Only curious because I've heard EM is quiet competitive, and if this 3 year method was much easier everyone would just do it and then not worry about any competition? I've onlt heard things and have no idea what's true, so really appreciate your help :)

not safe particularly (in matching terms) depends on the number of applicants which can vary of course year to year. Somewhere around half to 2/3rds of the applicants make it. 

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23 hours ago, Total Gunner said:

How hard is it to get into the PGY-3 CCFP-EM vs the 5 year program? Only concern is if you only did FM trying to get into the EM program, but if you fail to then you're stuck in FM. Does that happen often? Or is it generally safe to say you can get into EM this way? 

 

Only curious because I've heard EM is quiet competitive, and if this 3 year method was much easier everyone would just do it and then not worry about any competition? I've onlt heard things and have no idea what's true, so really appreciate your help :)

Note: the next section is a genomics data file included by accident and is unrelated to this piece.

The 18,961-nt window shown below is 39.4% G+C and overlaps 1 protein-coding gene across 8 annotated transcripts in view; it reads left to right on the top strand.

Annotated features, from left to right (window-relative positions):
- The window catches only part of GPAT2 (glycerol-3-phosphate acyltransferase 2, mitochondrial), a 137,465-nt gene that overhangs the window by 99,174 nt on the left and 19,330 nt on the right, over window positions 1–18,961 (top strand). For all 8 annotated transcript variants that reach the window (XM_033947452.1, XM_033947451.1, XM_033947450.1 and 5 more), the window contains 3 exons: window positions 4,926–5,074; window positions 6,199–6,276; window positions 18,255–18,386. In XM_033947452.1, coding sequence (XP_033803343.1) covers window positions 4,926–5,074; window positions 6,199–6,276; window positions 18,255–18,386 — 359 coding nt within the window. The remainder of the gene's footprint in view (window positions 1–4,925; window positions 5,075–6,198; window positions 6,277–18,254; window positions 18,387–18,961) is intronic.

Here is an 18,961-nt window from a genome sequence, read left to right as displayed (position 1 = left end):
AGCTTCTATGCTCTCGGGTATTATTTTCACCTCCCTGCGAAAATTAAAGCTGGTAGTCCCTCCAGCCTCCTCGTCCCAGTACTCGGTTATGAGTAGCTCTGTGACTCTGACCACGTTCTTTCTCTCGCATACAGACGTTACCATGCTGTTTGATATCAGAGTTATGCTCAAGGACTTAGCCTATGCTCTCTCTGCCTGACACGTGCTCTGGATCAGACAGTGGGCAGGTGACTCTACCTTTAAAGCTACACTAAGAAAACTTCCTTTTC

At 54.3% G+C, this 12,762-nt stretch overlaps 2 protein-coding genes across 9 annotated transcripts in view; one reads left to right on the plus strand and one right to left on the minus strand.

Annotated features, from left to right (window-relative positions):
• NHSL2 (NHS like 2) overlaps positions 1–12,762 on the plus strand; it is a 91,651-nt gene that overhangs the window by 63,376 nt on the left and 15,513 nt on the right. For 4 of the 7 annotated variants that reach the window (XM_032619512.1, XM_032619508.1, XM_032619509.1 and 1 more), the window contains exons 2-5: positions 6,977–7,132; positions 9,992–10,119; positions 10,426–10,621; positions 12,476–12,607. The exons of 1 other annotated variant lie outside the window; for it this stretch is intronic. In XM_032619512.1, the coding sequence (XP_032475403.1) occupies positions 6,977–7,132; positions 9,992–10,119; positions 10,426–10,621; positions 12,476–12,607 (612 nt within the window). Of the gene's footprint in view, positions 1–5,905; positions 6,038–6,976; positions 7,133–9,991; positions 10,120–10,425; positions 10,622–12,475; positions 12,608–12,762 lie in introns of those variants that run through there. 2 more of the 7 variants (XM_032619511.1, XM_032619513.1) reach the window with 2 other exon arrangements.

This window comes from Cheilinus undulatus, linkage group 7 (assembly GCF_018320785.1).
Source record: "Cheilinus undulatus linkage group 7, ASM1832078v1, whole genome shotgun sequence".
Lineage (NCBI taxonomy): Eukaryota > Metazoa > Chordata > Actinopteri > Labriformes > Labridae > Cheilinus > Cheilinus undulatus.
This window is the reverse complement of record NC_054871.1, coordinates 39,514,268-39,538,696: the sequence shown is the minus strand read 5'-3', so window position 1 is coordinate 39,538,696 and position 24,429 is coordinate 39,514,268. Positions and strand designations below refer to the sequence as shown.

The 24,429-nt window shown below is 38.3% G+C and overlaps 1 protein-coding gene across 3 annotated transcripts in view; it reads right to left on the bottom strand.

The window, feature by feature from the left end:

Both programs are very competitive.

Most medical students who want to do EM will apply to the 5 year program first.

CCFP-EM is very competitive so if anyone who does not want to do family medicine should not apply to FM.

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14 hours ago, Sunshine! said:

If you don't match into PGY-3 CCFP-EM in PGY-2, could you re apply the following year?

I suppose you can.

Things will be more difficult if you don't already establish electives/ references letters...both of these things are hard to get once you've completed your residency.

Another reason people don't go back into residency is that you get used to the staff lifestyle and income.

 

One other way is that you could work in an ER (eg. small community where CCFP-EM or FRCPC is not required) and challenge the exam. Here is the reference for the eligibilty to challenge the EM exam (note the 2017 link; if anyone knows the rules have changed, please comment):

Eligibility and Application. College of Family Physicians Canada. http://www.cfpc.ca/EligibilityandApplication/

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15 hours ago, Sunshine! said:

If you don't match into PGY-3 CCFP-EM in PGY-2, could you re apply the following year?